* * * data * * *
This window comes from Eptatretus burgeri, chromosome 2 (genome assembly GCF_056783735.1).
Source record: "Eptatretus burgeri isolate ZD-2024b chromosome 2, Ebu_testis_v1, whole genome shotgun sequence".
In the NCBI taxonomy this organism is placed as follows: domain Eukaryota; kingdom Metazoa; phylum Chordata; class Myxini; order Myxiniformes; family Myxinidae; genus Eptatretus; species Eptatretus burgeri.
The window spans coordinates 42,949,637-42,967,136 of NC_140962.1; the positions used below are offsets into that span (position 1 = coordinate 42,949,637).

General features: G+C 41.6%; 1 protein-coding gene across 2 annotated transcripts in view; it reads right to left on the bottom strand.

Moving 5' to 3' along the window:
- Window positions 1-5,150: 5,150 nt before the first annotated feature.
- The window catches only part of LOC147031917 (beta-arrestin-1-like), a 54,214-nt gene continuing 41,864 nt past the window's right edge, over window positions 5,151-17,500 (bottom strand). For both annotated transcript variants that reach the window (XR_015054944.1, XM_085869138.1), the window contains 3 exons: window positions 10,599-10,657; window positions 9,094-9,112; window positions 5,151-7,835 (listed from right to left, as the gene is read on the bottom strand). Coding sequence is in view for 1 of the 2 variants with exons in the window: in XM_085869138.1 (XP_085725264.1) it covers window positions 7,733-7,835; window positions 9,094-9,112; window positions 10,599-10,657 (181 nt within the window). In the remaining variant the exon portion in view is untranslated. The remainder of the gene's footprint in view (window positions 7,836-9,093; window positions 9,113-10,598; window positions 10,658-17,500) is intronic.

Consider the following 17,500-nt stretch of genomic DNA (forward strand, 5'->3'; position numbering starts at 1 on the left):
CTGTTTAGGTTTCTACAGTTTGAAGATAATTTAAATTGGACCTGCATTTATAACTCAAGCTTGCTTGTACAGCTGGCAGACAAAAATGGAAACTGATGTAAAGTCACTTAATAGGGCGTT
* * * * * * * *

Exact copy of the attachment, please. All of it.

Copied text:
This window comes from Eptatretus burgeri, chromosome 2 (genome assembly GCF_056783735.1).
Source record: "Eptatretus burgeri isolate ZD-2024b chromosome 2, Ebu_testis_v1, whole genome shotgun sequence".
In the NCBI taxonomy this organism is placed as follows: domain Eukaryota; kingdom Metazoa; phylum Chordata; class Myxini; order Myxiniformes; family Myxinidae; genus Eptatretus; species Eptatretus burgeri.
The window spans coordinates 42,949,637-42,967,136 of NC_140962.1; the positions used below are offsets into that span (position 1 = coordinate 42,949,637).

General features: G+C 41.6%; 1 protein-coding gene across 2 annotated transcripts in view; it reads right to left on the bottom strand.

Moving 5' to 3' along the window:
- Window positions 1-5,150: 5,150 nt before the first annotated feature.
- The window catches only part of LOC147031917 (beta-arrestin-1-like), a 54,214-nt gene continuing 41,864 nt past the window's right edge, over window positions 5,151-17,500 (bottom strand). For both annotated transcript variants that reach the window (XR_015054944.1, XM_085869138.1), the window contains 3 exons: window positions 10,599-10,657; window positions 9,094-9,112; window positions 5,151-7,835 (listed from right to left, as the gene is read on the bottom strand). Coding sequence is in view for 1 of the 2 variants with exons in the window: in XM_085869138.1 (XP_085725264.1) it covers window positions 7,733-7,835; window positions 9,094-9,112; window positions 10,599-10,657 (181 nt within the window). In the remaining variant the exon portion in view is untranslated. The remainder of the gene's footprint in view (window positions 7,836-9,093; window positions 9,113-10,598; window positions 10,658-17,500) is intronic.

Consider the following 17,500-nt stretch of genomic DNA (forward strand, 5'->3'; position numbering starts at 1 on the left):
CTGTTTAGGTTTCTACAGTTTGAAGATAATTTAAATTGGACCTGCATTTATAACTCAAGCTTGCTTGTACAGCTGGCAGACAAAAATGGAAACTGATGTAAAGTCACTTAATAGGGCGTT